The presence of mycotoxins in feed is a major issue and presents a genuine risk to livestock and animal production across the world. As well as the suffering of animals, the occurrence of contamination in various grain crops has major implications for food and feed safety, food security, and international trade. Around 25 percent of the world’s grain is contaminated with one or more mycotoxins and, according to a European Commission report, it is estimated that mycotoxins are responsible for losses of up to 5 to 10 percent of crop production globally.
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Explore this issueJune/July 2016
Mycotoxins are classified as secondary metabolites and are produced by a wide range of different molds. Moisture is one of the most important factors in determining if and how rapidly these molds will grow in feed and comes from three sources: feed ingredients, the feed manufacturing processes, and the environment in which the feed is held or stored. Mycotoxins can occur in a variety of crops that are colonized with filamentous fungi and can affect a range of food products including cereals, grains, nuts, spices, dried fruits, apple juice, and coffee. Contamination can occur due to weather, possible climate change effects, land use, or crop management.
There are said to be between 300 and 400 mycotoxins in existence, however those that are of most concern based on their toxicity and occurrence are aflatoxins (B1, B2, G1, G2, and M1), deoxynivalenol, zearalenone, fumonisin, T-2 toxin, and T-2-like toxins. Aflatoxins, including aflatoxin B1, are considered the most toxic and while all ages are affected, young animals are most susceptible. Aflatoxins cause a variety of effects in animals, including reduced milk or egg production, gastrointestinal dysfunction, anemia, and jaundice. Other mycotoxins can produce a range of harmful effects in animals, including kidney damage, reproductive disorders, suppression of the immune system, and, in severe cases, death.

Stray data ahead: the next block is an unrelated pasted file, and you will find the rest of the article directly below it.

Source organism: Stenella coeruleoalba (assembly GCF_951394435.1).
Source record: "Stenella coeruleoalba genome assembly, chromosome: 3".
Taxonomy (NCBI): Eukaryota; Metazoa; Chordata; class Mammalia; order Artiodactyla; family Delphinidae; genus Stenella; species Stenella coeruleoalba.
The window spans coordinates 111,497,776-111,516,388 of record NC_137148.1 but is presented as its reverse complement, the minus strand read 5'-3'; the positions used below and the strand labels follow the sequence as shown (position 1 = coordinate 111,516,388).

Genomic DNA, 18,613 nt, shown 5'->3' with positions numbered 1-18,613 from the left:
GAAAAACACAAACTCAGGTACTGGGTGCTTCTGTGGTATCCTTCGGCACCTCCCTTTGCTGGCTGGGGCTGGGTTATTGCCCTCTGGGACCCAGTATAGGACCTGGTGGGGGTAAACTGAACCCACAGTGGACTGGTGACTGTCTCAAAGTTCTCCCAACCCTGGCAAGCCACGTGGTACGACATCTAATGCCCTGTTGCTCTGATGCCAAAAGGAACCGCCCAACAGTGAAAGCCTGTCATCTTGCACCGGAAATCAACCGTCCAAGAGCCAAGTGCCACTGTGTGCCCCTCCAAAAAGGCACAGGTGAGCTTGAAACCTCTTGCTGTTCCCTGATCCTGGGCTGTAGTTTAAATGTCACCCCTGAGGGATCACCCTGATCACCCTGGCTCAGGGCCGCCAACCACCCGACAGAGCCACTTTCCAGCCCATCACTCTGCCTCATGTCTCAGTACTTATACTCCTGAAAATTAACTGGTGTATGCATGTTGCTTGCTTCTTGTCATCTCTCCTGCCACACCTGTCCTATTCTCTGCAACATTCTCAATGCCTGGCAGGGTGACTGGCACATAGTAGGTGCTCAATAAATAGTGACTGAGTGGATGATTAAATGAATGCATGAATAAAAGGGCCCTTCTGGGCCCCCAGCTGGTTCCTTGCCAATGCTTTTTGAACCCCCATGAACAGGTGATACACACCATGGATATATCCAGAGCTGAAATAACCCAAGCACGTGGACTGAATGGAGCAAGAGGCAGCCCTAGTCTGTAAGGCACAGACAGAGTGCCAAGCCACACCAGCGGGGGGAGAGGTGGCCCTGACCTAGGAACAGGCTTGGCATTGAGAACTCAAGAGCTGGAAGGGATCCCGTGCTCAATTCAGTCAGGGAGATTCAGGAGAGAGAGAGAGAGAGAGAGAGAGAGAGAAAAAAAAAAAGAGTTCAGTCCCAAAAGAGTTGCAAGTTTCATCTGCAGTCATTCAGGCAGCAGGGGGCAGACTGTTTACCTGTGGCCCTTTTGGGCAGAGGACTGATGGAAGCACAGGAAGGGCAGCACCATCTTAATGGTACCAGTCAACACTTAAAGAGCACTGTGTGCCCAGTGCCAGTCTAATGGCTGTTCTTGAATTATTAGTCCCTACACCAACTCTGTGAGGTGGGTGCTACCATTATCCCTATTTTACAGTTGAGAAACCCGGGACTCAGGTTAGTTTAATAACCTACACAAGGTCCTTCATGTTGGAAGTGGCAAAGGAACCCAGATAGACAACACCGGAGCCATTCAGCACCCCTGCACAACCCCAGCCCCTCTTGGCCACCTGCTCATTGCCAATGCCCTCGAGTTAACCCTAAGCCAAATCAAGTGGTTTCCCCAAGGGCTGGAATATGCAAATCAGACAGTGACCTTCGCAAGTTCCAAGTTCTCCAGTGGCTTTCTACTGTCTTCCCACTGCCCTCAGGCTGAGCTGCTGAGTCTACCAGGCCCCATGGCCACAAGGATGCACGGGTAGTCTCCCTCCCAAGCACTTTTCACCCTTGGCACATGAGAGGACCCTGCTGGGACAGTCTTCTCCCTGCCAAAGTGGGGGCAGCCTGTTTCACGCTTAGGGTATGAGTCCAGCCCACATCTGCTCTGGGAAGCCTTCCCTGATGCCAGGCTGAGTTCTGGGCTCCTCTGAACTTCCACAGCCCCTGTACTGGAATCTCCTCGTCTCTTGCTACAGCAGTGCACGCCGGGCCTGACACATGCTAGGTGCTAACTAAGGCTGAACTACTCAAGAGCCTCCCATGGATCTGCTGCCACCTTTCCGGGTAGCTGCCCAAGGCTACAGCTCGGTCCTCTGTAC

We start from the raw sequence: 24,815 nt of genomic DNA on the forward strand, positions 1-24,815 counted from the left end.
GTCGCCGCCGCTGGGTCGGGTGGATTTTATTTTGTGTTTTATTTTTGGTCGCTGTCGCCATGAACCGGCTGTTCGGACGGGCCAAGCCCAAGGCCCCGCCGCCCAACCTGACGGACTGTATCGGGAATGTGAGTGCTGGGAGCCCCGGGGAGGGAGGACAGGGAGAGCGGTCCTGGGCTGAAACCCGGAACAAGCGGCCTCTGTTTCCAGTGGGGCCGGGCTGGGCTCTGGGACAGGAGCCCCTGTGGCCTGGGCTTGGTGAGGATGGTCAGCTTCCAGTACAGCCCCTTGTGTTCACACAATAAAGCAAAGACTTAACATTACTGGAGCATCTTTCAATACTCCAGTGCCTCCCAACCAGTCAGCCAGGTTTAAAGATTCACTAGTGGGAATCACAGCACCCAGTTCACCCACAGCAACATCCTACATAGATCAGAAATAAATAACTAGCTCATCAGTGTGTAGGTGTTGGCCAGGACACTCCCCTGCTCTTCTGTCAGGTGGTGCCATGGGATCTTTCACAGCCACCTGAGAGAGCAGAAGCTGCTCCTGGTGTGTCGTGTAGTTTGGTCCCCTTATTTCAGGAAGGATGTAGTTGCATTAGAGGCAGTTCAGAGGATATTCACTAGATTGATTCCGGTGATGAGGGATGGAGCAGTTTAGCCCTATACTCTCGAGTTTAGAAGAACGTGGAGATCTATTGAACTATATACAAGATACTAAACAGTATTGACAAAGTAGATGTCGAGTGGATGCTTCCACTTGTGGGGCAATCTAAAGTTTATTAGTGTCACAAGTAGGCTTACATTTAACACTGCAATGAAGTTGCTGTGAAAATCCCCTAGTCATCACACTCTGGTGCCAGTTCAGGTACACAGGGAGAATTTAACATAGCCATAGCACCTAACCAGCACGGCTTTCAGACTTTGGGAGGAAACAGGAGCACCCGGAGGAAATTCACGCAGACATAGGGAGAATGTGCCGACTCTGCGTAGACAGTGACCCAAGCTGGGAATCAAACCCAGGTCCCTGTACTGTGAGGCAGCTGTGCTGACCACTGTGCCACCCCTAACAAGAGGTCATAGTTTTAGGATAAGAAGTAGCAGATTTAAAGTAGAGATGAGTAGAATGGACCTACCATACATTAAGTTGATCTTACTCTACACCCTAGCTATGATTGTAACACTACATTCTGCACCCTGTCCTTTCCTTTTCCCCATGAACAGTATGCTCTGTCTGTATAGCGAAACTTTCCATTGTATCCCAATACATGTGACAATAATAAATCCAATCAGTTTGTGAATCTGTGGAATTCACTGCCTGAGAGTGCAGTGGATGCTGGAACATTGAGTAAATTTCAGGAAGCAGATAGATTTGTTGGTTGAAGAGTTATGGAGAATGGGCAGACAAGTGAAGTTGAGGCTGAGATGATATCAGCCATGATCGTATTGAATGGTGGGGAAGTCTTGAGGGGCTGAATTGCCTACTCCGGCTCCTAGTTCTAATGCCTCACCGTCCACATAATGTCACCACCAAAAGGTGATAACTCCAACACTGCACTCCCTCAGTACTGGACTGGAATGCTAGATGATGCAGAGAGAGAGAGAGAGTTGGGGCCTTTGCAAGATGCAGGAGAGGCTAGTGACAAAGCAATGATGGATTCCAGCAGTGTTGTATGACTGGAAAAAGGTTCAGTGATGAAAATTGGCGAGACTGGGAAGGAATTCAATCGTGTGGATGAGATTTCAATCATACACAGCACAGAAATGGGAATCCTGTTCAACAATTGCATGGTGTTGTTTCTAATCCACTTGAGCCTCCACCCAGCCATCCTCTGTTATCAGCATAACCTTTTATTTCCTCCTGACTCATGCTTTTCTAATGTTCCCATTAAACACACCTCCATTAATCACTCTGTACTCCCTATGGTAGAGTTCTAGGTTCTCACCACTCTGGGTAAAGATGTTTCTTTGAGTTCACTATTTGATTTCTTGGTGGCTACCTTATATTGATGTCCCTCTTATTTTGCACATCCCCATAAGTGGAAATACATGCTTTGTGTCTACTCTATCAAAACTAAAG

For feed producers, the economic impact of mycotoxin contamination is high, especially due to the lower levels that cause more subtle symptoms. Mycotoxins are not only an issue for animal health, but may also be hazardous to human health since animal products that contain residues, including tissues and milk, are consumed by people. Greater awareness of the issue, together with improved screening, is key to effectively controlling the occurrence of mycotoxins in feed and food chains.
In order to protect animal and consumer safety, rules and strict legislative limits for aflatoxins, ochratoxin A, and fusarium toxins in certain foodstuffs are specifically set out in European Commission legislation. The legislation applies to the specified foods, whether they are imported into the U.K. or produced in the U.K. Globally, the requirement for mycotoxin screening is varied. In an attempt to safeguard consumers, there are a number of special import conditions currently in place for some foods from certain third world countries (Africa in particular), where the risk from aflatoxin contamination is increased. Compliance with internationally acceptable limits for mycotoxins can be challenging for the food industry, requiring good plant protection, adequate storage, and good manufacturing practices in order to keep levels below the limits.
A number of studies have demonstrated that mycotoxins occur simultaneously in field situations, which can profoundly affect the toxicity of the mycotoxins present. Producers must be aware that if one toxin is identified in a sample, the chance that other toxins are present is highly likely. Therefore the need to test for multiple mycotoxins simultaneously is vital to ensure that all prevalent toxins are detected quickly and adequately monitored.